The council concluded by finding that the proposed residence 'is approximately 387 square feet larger than the maximum size of future residences in the area analyzed.' The alleged incompatibility of a single-family residence in a single-family zoning district that complies with then-applicable maximum square footage limits is an arbitrary and unreasonable conclusion. The reference to 'maximum size of future residences' apparently refers to Ordinance No. 357.
As the planning staff noted: 'The proposed project is not subject to Ordinance No. 357 because it [the project application] was deemed complete prior to the ordinance effective date of March 24, 2007 (project deemed complete as of February 24, 2007).' To the extent that the City sought to impose a later-adopted ordinance to plaintiffs' application, the City acted arbitrarily and unreasonably.
Id. The Resolution also states: "'The site layout and design of the proposed project do not visually and functionally enhance its intended use as a single-family residence because the bulk and scale of the proposed project is incompatible with nearby structures.'" Id. "There is no definition of 'bulk' and 'scale' in the municipal ordinance, nor are those terms mentioned in the staff analysis of Lot 10. To the extent 'bulk and scale' are not defined by maximum allowable floor area, height maximums, and square footage maximums contained in the ordinance (all of which plaintiffs' application satisfied), then those findings are arbitrarily vague and subjective and unreasonable." Id.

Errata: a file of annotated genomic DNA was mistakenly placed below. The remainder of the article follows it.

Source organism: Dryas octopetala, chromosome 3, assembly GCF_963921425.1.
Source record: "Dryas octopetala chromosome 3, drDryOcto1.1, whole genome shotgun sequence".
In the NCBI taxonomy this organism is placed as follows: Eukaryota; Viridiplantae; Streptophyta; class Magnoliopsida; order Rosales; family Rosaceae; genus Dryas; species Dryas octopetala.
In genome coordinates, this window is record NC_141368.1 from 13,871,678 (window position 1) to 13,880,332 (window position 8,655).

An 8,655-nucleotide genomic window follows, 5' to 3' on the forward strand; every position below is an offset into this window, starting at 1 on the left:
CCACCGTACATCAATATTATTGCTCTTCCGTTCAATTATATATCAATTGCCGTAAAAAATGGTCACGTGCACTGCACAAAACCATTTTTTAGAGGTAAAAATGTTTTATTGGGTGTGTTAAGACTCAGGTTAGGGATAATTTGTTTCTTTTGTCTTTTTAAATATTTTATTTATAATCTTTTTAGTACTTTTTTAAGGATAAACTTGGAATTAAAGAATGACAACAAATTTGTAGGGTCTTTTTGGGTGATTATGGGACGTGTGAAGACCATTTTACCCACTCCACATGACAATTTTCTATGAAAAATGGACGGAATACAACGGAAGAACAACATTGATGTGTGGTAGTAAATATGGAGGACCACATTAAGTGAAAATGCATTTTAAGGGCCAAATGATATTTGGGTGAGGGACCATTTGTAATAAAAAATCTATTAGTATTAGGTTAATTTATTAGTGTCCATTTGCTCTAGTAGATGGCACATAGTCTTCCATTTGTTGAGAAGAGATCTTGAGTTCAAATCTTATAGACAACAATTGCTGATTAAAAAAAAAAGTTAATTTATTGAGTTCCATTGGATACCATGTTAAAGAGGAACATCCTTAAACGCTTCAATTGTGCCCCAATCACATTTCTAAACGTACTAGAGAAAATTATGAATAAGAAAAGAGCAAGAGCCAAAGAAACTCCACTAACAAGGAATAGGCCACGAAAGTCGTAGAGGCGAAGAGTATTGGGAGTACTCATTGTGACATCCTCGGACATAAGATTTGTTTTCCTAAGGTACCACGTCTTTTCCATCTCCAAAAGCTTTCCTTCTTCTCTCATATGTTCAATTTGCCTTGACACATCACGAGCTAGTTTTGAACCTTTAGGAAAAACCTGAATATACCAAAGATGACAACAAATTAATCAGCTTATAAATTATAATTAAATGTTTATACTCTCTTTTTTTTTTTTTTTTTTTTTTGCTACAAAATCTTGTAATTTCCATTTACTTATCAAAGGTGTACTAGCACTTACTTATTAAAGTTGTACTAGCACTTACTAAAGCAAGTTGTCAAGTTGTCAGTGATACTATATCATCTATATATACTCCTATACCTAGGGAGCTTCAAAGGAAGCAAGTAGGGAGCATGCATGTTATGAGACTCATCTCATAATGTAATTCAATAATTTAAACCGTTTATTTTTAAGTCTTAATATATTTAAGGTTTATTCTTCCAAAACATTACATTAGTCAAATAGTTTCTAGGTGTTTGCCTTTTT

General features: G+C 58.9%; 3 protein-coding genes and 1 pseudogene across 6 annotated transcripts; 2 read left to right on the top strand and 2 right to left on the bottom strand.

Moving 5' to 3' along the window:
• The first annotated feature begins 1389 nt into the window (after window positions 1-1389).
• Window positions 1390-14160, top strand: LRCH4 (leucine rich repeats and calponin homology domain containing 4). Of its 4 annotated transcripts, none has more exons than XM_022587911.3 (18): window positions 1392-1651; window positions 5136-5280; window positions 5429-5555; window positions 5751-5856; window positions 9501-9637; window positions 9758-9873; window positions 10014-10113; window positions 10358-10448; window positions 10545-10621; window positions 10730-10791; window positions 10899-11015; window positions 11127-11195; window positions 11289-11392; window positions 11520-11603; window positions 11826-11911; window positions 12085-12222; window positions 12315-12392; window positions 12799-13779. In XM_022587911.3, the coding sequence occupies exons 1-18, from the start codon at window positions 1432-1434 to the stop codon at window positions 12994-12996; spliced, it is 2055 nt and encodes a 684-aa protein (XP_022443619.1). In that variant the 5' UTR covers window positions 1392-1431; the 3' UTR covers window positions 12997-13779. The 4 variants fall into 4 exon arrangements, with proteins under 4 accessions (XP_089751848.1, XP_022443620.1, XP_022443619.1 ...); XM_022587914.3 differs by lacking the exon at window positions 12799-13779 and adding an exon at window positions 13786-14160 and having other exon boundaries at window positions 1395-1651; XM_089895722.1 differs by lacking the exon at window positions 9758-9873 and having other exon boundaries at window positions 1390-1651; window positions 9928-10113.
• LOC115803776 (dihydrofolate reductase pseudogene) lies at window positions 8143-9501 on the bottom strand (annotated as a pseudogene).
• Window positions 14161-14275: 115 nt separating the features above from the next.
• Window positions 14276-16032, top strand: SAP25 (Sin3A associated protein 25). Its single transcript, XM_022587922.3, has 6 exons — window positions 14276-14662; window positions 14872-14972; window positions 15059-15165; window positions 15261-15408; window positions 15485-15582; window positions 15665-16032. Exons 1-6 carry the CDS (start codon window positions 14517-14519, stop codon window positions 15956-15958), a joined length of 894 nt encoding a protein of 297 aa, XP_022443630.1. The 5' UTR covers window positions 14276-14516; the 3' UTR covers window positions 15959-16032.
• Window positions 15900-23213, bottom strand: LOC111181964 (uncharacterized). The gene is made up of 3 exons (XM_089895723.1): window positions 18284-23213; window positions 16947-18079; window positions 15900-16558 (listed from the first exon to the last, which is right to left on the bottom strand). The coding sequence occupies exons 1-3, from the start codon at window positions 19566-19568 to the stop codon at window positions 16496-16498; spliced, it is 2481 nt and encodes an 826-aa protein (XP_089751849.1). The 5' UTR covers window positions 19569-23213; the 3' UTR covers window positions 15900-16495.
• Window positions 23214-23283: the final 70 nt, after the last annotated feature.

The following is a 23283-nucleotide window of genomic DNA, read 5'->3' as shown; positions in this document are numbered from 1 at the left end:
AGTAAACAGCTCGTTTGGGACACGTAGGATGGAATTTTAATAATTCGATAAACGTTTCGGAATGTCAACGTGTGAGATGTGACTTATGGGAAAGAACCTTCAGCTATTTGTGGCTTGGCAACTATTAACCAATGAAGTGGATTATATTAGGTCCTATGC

After this resolution, Plaintiffs did not further pursue a variance because "the Council's finding of 'adverse impacts upon neighboring properties' legally foreclosed the requisite finding to support [the granting] of a variance that [Plaintiffs' proposed design] 'not be detrimental' to the 'properties . . . in the vicinity.'" Id. at ¶ 39. Additionally, because Plaintiff's original plans complied with all applicable city zoning regulations, "[f]urtherpursuit of a variance would have been futile because . . . variances are typically granted for departures from objective development standards . . . . [and] there was no departure from objective development standards in [Plaintiff's] proposal from which to seek a variance." Id. at ¶ 40.
The FAC's first claim for relief alleges the City's denial of Plaintiffs' application for a building permit for Lot 10 was arbitrary and unreasonable, constituting a deprivation of Plaintiffs' right to due process under the Fourteenth Amendment of the United States Constitution, thereby violating 42 U.S.C. § 1983.
The FAC's second claim for relief alleges that the City's denial of Plaintiffs' application for a building permit for Lot 10 constituted a deprivation of Plaintiffs' right to equal protection under the Fourteenth Amendment of the United States Constitution, thereby violating 42 U.S.C. § 1983. In support of this claim, Plaintiffs allege:
The proposed homes on Lots 9 and 10 were identical in all material ways, and the City's approval of one (Lot 9) and denial of the other (Lot 10) was discriminatory. There was no rational basis for this treatment. . . . In addition, the City's approval of new homes in the immediate vicinity of plaintiffs' property demonstrated the discriminatory treatment of the City's denial of the Lot 10 proposed home. These approvals included . . . the approval of homes located at 140 South Granados (4,209 square feet), 142 South Granados (4,209 square feet), and 146 ...